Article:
The Lemon Street Story

Historical Marker for Lemon Street High and Grammar Schools
Spirit Pennants for the former Lemon Street High School



Degrees and Certifications:

Dr. Rona D. Roberts

Dr. Roberts brings extensive experience to leveraging academic and non-academic supports to positively impact student success. She began her career in Marietta in 1995 at the Woods-Wilkins Center as a teacher. Ever since, Dr. Roberts has served Marietta in a variety of capacities, including assistant principal, Administrator of Curriculum, Administrator of Operations, Assistant to the Superintendent, Administrator of Assessment, and Director of the Marietta Student Life Center.

Additional roles Dr. Roberts has held within the Marietta community include Executive Director of a local non-profit and extensive work with historically under-resourced youth. Dr. Roberts completed her bachelor's degree in Political Science at Duquesne University, her master's degree in Instructional Studies at Duquesne University, and a doctorate in Educational Leadership and Research from The University of Southern Mississippi in 2004. The focus of her academic research is resilience theory.

  • The Lemon Street grammar school opened in 1951 and closed in 1970. The school served all Black students in Cobb County until the district integrated in 1965. It was briefly used as a junior high school, and later served as the home of the Hattie G. Wilson Library until the county shut it down in January 2013. Marietta City Schools committed to a massive project in 2019 to renovate the site that now houses non-traditional academic programs for middle and high school students.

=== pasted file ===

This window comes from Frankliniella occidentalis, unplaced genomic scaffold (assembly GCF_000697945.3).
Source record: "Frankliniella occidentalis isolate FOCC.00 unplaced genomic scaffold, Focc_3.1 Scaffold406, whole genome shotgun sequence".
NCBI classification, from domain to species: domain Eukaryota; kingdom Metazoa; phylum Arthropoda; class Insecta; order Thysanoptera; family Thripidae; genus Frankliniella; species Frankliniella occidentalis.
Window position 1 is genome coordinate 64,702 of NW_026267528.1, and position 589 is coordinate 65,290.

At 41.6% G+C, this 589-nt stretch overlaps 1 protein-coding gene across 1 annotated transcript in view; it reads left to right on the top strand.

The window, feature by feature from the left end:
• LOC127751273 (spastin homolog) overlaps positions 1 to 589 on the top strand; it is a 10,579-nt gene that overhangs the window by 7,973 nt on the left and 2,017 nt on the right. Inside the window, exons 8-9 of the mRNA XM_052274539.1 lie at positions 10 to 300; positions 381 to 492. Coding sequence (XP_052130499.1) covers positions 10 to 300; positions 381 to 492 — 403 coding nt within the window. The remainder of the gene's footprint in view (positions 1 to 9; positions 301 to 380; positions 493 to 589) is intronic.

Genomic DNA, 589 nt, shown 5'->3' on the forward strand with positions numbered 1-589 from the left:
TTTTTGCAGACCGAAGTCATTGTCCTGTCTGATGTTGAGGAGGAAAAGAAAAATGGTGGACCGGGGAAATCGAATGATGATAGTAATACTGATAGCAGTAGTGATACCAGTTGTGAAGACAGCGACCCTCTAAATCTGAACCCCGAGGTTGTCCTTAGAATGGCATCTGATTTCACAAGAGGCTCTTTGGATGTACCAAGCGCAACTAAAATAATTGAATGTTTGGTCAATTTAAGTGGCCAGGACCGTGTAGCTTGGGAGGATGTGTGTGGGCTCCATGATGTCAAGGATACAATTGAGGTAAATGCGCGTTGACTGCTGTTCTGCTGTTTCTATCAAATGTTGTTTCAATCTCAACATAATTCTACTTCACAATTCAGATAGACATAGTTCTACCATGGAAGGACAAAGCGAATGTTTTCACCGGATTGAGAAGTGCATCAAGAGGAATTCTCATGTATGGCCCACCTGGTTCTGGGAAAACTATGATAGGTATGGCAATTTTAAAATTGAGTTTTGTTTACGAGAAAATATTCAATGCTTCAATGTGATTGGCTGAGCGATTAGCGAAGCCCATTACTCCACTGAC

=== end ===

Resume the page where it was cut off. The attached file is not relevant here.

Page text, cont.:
In 2022, the building was selected to receive an Excellence in Rehabilitation Award from the Georgia Trust for Historic Preservation. For more than 40 years, the Trust has recognized preservation projects that make compatible use of a building through repair, alterations, or additions while preserving features of the property that convey its historic value.

    Kennesaw State University public history students will submit an application for the site to be recognized on the National Register of Historic Places. The National Register of Historic Places is the official list of the nation's historic places worthy of preservation.